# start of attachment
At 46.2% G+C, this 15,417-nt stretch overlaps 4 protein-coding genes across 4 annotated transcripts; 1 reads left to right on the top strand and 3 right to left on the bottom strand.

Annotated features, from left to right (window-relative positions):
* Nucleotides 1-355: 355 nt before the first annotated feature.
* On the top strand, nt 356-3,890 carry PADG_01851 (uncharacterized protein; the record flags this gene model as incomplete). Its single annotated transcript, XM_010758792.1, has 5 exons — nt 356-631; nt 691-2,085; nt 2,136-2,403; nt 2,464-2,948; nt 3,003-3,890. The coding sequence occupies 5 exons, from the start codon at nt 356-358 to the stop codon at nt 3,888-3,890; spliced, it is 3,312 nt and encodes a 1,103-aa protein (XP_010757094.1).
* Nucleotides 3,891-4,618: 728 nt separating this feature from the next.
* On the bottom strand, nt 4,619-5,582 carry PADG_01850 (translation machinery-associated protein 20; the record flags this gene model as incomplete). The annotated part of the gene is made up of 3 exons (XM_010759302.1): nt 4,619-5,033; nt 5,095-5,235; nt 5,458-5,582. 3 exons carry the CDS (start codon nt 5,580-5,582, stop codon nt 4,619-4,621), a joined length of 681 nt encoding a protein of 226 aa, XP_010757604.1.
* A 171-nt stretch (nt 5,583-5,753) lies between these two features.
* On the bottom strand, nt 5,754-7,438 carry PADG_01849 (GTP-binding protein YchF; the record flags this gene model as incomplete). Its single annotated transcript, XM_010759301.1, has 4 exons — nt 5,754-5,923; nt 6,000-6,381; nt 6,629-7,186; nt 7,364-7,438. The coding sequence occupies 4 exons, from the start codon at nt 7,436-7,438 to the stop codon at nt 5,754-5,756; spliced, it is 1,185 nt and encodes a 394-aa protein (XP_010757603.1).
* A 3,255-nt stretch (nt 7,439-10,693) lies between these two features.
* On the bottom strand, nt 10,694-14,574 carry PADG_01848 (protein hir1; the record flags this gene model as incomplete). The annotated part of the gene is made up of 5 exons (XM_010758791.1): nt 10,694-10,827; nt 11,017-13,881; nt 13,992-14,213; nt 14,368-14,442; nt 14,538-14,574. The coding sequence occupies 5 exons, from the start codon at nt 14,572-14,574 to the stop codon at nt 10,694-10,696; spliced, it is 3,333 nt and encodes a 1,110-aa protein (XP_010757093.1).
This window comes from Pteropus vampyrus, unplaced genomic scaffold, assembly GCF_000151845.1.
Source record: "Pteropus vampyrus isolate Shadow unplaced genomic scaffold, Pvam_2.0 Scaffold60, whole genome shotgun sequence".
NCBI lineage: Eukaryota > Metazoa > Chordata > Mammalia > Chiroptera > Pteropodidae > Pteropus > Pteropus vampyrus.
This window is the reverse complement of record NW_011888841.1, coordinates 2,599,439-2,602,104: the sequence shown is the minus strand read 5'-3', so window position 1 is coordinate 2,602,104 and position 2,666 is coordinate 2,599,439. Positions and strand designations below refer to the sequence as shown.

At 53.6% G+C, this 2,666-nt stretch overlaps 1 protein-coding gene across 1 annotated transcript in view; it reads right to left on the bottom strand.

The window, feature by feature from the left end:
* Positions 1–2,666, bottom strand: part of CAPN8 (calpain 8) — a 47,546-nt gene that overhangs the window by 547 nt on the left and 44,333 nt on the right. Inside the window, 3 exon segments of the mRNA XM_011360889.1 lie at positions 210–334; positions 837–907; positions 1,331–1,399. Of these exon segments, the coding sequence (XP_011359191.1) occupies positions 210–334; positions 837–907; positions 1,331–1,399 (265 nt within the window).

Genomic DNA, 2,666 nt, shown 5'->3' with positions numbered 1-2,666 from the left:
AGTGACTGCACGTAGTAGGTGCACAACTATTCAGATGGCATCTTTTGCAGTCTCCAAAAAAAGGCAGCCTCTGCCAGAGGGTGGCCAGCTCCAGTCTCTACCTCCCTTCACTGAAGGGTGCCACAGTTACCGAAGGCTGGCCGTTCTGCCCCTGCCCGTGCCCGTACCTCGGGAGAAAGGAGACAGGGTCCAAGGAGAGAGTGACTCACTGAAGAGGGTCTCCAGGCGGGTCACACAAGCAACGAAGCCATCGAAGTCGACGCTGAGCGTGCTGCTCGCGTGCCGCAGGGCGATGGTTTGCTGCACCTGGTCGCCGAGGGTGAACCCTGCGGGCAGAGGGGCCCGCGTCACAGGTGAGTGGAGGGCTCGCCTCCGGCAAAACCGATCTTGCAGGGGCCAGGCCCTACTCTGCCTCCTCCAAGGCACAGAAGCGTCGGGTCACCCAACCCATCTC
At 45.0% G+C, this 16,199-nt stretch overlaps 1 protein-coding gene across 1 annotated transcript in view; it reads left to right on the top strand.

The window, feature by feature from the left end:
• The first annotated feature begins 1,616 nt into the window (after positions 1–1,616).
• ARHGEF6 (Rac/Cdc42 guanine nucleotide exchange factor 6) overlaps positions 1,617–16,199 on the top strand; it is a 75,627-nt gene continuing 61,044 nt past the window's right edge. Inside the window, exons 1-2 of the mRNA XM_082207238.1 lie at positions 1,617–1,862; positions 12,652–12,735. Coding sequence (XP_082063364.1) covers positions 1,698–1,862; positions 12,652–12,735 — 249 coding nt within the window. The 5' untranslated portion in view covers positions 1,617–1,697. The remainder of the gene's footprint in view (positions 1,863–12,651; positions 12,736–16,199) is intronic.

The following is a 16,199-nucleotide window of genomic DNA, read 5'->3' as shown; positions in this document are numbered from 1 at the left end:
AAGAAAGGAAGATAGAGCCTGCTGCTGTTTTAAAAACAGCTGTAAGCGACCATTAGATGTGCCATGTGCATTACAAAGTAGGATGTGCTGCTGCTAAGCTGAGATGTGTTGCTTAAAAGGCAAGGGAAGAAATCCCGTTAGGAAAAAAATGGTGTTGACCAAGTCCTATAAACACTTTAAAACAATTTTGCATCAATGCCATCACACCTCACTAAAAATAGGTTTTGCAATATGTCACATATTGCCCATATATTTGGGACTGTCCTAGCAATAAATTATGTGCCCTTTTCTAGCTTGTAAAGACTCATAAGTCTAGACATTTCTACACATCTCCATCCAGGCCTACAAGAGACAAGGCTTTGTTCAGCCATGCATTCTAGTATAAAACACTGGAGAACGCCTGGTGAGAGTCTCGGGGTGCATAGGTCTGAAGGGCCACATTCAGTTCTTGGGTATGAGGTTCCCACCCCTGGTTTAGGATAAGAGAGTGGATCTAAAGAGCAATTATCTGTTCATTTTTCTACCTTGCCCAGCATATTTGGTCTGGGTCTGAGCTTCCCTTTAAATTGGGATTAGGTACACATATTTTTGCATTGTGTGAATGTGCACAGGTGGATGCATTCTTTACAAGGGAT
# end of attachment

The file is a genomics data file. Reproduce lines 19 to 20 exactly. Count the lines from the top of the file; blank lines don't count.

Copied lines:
AGTGACTGCACGTAGTAGGTGCACAACTATTCAGATGGCATCTTTTGCAGTCTCCAAAAAAAGGCAGCCTCTGCCAGAGGGTGGCCAGCTCCAGTCTCTACCTCCCTTCACTGAAGGGTGCCACAGTTACCGAAGGCTGGCCGTTCTGCCCCTGCCCGTGCCCGTACCTCGGGAGAAAGGAGACAGGGTCCAAGGAGAGAGTGACTCACTGAAGAGGGTCTCCAGGCGGGTCACACAAGCAACGAAGCCATCGAAGTCGACGCTGAGCGTGCTGCTCGCGTGCCGCAGGGCGATGGTTTGCTGCACCTGGTCGCCGAGGGTGAACCCTGCGGGCAGAGGGGCCCGCGTCACAGGTGAGTGGAGGGCTCGCCTCCGGCAAAACCGATCTTGCAGGGGCCAGGCCCTACTCTGCCTCCTCCAAGGCACAGAAGCGTCGGGTCACCCAACCCATCTC
At 45.0% G+C, this 16,199-nt stretch overlaps 1 protein-coding gene across 1 annotated transcript in view; it reads left to right on the top strand.